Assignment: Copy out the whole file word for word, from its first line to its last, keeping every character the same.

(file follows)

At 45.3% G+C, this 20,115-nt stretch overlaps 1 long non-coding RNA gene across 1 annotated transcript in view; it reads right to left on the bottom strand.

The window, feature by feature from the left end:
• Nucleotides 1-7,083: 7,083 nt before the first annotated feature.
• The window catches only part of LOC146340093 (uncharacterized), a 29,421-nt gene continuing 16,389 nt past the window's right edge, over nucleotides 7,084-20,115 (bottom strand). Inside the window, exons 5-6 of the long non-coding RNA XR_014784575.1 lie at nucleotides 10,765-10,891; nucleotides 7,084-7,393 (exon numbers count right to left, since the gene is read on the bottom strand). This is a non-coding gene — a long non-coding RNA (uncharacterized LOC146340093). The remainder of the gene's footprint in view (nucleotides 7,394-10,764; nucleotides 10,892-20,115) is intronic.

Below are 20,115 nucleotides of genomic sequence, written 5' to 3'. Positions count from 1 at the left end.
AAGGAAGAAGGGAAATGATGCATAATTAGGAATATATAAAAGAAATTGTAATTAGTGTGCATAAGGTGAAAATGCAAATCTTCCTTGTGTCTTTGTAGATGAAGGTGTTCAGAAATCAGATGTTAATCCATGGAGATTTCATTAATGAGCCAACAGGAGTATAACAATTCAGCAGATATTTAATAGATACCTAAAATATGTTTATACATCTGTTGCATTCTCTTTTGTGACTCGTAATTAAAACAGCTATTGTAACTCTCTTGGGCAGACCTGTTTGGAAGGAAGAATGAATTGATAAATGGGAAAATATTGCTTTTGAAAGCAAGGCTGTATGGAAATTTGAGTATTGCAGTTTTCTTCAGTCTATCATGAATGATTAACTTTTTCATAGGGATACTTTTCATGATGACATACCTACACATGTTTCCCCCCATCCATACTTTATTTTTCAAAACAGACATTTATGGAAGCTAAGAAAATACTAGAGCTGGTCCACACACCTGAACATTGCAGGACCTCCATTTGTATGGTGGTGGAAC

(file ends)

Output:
At 45.3% G+C, this 20,115-nt stretch overlaps 1 long non-coding RNA gene across 1 annotated transcript in view; it reads right to left on the bottom strand.

The window, feature by feature from the left end:
• Nucleotides 1-7,083: 7,083 nt before the first annotated feature.
• The window catches only part of LOC146340093 (uncharacterized), a 29,421-nt gene continuing 16,389 nt past the window's right edge, over nucleotides 7,084-20,115 (bottom strand). Inside the window, exons 5-6 of the long non-coding RNA XR_014784575.1 lie at nucleotides 10,765-10,891; nucleotides 7,084-7,393 (exon numbers count right to left, since the gene is read on the bottom strand). This is a non-coding gene — a long non-coding RNA (uncharacterized LOC146340093). The remainder of the gene's footprint in view (nucleotides 7,394-10,764; nucleotides 10,892-20,115) is intronic.

Below are 20,115 nucleotides of genomic sequence, written 5' to 3'. Positions count from 1 at the left end.
AAGGAAGAAGGGAAATGATGCATAATTAGGAATATATAAAAGAAATTGTAATTAGTGTGCATAAGGTGAAAATGCAAATCTTCCTTGTGTCTTTGTAGATGAAGGTGTTCAGAAATCAGATGTTAATCCATGGAGATTTCATTAATGAGCCAACAGGAGTATAACAATTCAGCAGATATTTAATAGATACCTAAAATATGTTTATACATCTGTTGCATTCTCTTTTGTGACTCGTAATTAAAACAGCTATTGTAACTCTCTTGGGCAGACCTGTTTGGAAGGAAGAATGAATTGATAAATGGGAAAATATTGCTTTTGAAAGCAAGGCTGTATGGAAATTTGAGTATTGCAGTTTTCTTCAGTCTATCATGAATGATTAACTTTTTCATAGGGATACTTTTCATGATGACATACCTACACATGTTTCCCCCCATCCATACTTTATTTTTCAAAACAGACATTTATGGAAGCTAAGAAAATACTAGAGCTGGTCCACACACCTGAACATTGCAGGACCTCCATTTGTATGGTGGTGGAAC